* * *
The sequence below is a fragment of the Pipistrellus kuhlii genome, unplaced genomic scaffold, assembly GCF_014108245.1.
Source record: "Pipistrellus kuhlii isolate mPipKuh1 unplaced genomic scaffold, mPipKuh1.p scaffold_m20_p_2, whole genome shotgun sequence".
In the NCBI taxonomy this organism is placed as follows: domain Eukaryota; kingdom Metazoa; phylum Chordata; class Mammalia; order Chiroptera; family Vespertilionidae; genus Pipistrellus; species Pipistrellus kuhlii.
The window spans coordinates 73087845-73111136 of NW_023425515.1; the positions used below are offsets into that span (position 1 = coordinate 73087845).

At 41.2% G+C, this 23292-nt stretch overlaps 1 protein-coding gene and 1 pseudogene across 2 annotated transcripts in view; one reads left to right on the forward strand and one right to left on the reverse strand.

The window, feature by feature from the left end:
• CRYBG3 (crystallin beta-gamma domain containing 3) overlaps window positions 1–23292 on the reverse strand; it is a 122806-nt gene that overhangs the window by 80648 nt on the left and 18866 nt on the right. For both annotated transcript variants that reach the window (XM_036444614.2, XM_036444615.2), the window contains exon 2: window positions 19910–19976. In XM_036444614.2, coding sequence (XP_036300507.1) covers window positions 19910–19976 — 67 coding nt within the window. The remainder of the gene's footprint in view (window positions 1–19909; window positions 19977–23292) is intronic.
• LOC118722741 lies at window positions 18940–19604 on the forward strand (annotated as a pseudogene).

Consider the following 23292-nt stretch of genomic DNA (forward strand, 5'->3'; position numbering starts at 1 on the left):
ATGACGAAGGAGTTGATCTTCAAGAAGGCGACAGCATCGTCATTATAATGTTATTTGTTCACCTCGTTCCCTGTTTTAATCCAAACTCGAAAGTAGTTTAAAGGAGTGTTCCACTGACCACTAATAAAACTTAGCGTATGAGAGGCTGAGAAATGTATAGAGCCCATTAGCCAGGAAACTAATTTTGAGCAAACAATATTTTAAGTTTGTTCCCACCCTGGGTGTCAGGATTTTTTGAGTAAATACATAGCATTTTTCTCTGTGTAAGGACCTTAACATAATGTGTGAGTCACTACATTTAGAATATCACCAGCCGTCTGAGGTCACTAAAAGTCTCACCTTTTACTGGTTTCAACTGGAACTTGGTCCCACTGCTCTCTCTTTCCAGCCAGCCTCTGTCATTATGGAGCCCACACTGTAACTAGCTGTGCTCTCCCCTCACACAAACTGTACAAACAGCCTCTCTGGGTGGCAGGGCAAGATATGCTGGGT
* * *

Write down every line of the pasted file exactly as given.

The sequence below is a fragment of the Pipistrellus kuhlii genome, unplaced genomic scaffold, assembly GCF_014108245.1.
Source record: "Pipistrellus kuhlii isolate mPipKuh1 unplaced genomic scaffold, mPipKuh1.p scaffold_m20_p_2, whole genome shotgun sequence".
In the NCBI taxonomy this organism is placed as follows: domain Eukaryota; kingdom Metazoa; phylum Chordata; class Mammalia; order Chiroptera; family Vespertilionidae; genus Pipistrellus; species Pipistrellus kuhlii.
The window spans coordinates 73087845-73111136 of NW_023425515.1; the positions used below are offsets into that span (position 1 = coordinate 73087845).

At 41.2% G+C, this 23292-nt stretch overlaps 1 protein-coding gene and 1 pseudogene across 2 annotated transcripts in view; one reads left to right on the forward strand and one right to left on the reverse strand.

The window, feature by feature from the left end:
• CRYBG3 (crystallin beta-gamma domain containing 3) overlaps window positions 1–23292 on the reverse strand; it is a 122806-nt gene that overhangs the window by 80648 nt on the left and 18866 nt on the right. For both annotated transcript variants that reach the window (XM_036444614.2, XM_036444615.2), the window contains exon 2: window positions 19910–19976. In XM_036444614.2, coding sequence (XP_036300507.1) covers window positions 19910–19976 — 67 coding nt within the window. The remainder of the gene's footprint in view (window positions 1–19909; window positions 19977–23292) is intronic.
• LOC118722741 lies at window positions 18940–19604 on the forward strand (annotated as a pseudogene).

Consider the following 23292-nt stretch of genomic DNA (forward strand, 5'->3'; position numbering starts at 1 on the left):
ATGACGAAGGAGTTGATCTTCAAGAAGGCGACAGCATCGTCATTATAATGTTATTTGTTCACCTCGTTCCCTGTTTTAATCCAAACTCGAAAGTAGTTTAAAGGAGTGTTCCACTGACCACTAATAAAACTTAGCGTATGAGAGGCTGAGAAATGTATAGAGCCCATTAGCCAGGAAACTAATTTTGAGCAAACAATATTTTAAGTTTGTTCCCACCCTGGGTGTCAGGATTTTTTGAGTAAATACATAGCATTTTTCTCTGTGTAAGGACCTTAACATAATGTGTGAGTCACTACATTTAGAATATCACCAGCCGTCTGAGGTCACTAAAAGTCTCACCTTTTACTGGTTTCAACTGGAACTTGGTCCCACTGCTCTCTCTTTCCAGCCAGCCTCTGTCATTATGGAGCCCACACTGTAACTAGCTGTGCTCTCCCCTCACACAAACTGTACAAACAGCCTCTCTGGGTGGCAGGGCAAGATATGCTGGGT